Hard linking one path to another

It's hard for Rudgal to shake his Bureaucratic training. The years studying the tenets of Efficiency with the venerable Monks of Productivity had left their mark.

I can't just have duplicate photos flying around! That would cost me valuable disk space.

Gasp, Rudgal. Gasp.

After a thorough several minutes worth of research, he comes across std::fs::hard_link. Files in two places?! This is olde Filesystem magic, but it would do. At least while he's testing.

fn link_files(link_root: &Path, files: &BTreeMap<RudgalDate, HashSet<PathBuf>>)
    -> io::Result<()>
    // More to add here later

    let mut link_root = link_root.to_path_buf();
    for (date, date_files) in files {
        link_root.push(format!("{}/{}/{}", date.year, date.month, date.day));
        for file in date_files {
            fs::hard_link(file, &link_root)?;
        // Because we add three levels (year, month and day),
        // we have to remove three levels as well!


Running his new code with the highest expectation of excellence, Rudgal soon had his mood crushed like the skulls of so many enemies.

Error: Os { code: 2, kind: NotFound, message: "No such file or directory" }

No such file or directory?! Impossible!

Easy there, champ. You can fix that.

Creating directories recursively

Of course! He simply forgot to create the directories before trying to link the file into that directory. A simple modification to his code (and a touch of create_dir_all) gave him the fix he needed!

for file in date_files {
    // Ensure the destination exists already!

    fs::hard_link(file, &link_root)?;

Perfect! Nothing could possibly go wrong this time.

Error: Os { code: 17, kind: AlreadyExists, message: "File exists" }

Oops. Well, at least there's an easy fix to this.

Deleting a folder recursively

Rudgal had been running his code repeatedly as he was testing, but it had never occurred to him that he wouldn't be able to have two files occupy the same place.

Burn it! Raze the directories to the ground!

Well, electronically speaking. Another modification!

if link_root.exists() {
    println!("Removing directory {:?} and everything below it", link_root);

let mut link_root = link_root.to_path_buf();

And with a little code to run it:

println!("Linking the pictures");
link_files(&image_link_dest, &grouped)?;

let link_count = iter_dirs(&image_link_dest)?.len();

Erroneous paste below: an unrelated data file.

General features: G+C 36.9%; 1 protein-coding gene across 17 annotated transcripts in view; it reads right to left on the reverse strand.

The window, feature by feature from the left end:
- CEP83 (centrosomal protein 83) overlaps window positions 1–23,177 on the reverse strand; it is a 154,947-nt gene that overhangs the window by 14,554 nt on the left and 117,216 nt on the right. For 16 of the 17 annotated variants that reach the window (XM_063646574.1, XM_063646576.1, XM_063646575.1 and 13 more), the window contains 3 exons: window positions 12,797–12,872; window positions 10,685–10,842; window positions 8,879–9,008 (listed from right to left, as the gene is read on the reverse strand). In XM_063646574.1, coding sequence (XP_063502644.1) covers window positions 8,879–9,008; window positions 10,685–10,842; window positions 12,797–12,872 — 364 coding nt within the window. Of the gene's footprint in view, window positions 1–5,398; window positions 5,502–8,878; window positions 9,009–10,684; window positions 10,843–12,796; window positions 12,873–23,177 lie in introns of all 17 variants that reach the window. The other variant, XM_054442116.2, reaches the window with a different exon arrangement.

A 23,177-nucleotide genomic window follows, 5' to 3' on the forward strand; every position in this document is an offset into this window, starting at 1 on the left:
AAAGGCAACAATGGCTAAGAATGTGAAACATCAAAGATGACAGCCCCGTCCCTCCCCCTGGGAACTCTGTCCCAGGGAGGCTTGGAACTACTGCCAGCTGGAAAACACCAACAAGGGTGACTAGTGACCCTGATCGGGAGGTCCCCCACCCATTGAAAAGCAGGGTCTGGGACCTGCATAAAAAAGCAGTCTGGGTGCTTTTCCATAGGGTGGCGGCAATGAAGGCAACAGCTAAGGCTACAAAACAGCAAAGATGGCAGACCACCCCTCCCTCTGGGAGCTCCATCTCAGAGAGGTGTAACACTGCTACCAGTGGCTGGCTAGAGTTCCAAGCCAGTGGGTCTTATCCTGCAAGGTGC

println!("{} images linked", link_count);
Linking the pictures
Removing directory "./images_links" and everything below it
10245 images linked

Success! Rudgal is now free to explore the folders and ensure that the images were sorted as he desired. Once he was sure, it was time to make the sorting permanent.

Copying a file

Now that he was sure he was pleased with the future layout of his photos, Rudgal decided to use precious bytes to copy the files into their new layout. After a few minutes of toying with std::fs::copy, he realized that his code looked very similar to his approach to linking the file!

fn copy_files(copy_root: &Path, files: &BTreeMap<RudgalDate, HashSet<PathBuf>>)
    -> io::Result<()>
    if copy_root.exists() {
        println!("Removing directory {:?} and everything below it", copy_root);

    let mut copy_root = copy_root.to_path_buf();
    for (date, date_files) in files {
        copy_root.push(format!("{}/{}/{}", date.year, date.month, date.day));
        for file in date_files {
            // Ensure the destination exists already!

            // Copy from the original to the newly-sorted path
            fs::copy(file, &copy_root)?;



Having learned his lesson about creating directories and deleting files before running his code again, he was able to skip right to copying the files. Let's see if he was able to make it work!

println!("Copying the pictures");
copy_files(&image_dest, &grouped)?;
let copied_count = iter_dirs(&image_dest)?.len();
println!("{} images copied", copied_count);
Copying the pictures
Removing directory "./images_sorted" and everything below it
10245 images copied



This is end of part 2 of std::fs! In this part we covered working with file creation times, directory manipulation, hardlinking files and copying files to new locations. If you'd like to see Rudgal's code for this part, it's posted here.

Next week

Stay tuned next week for the conclusion of std::fs:

File. Writing.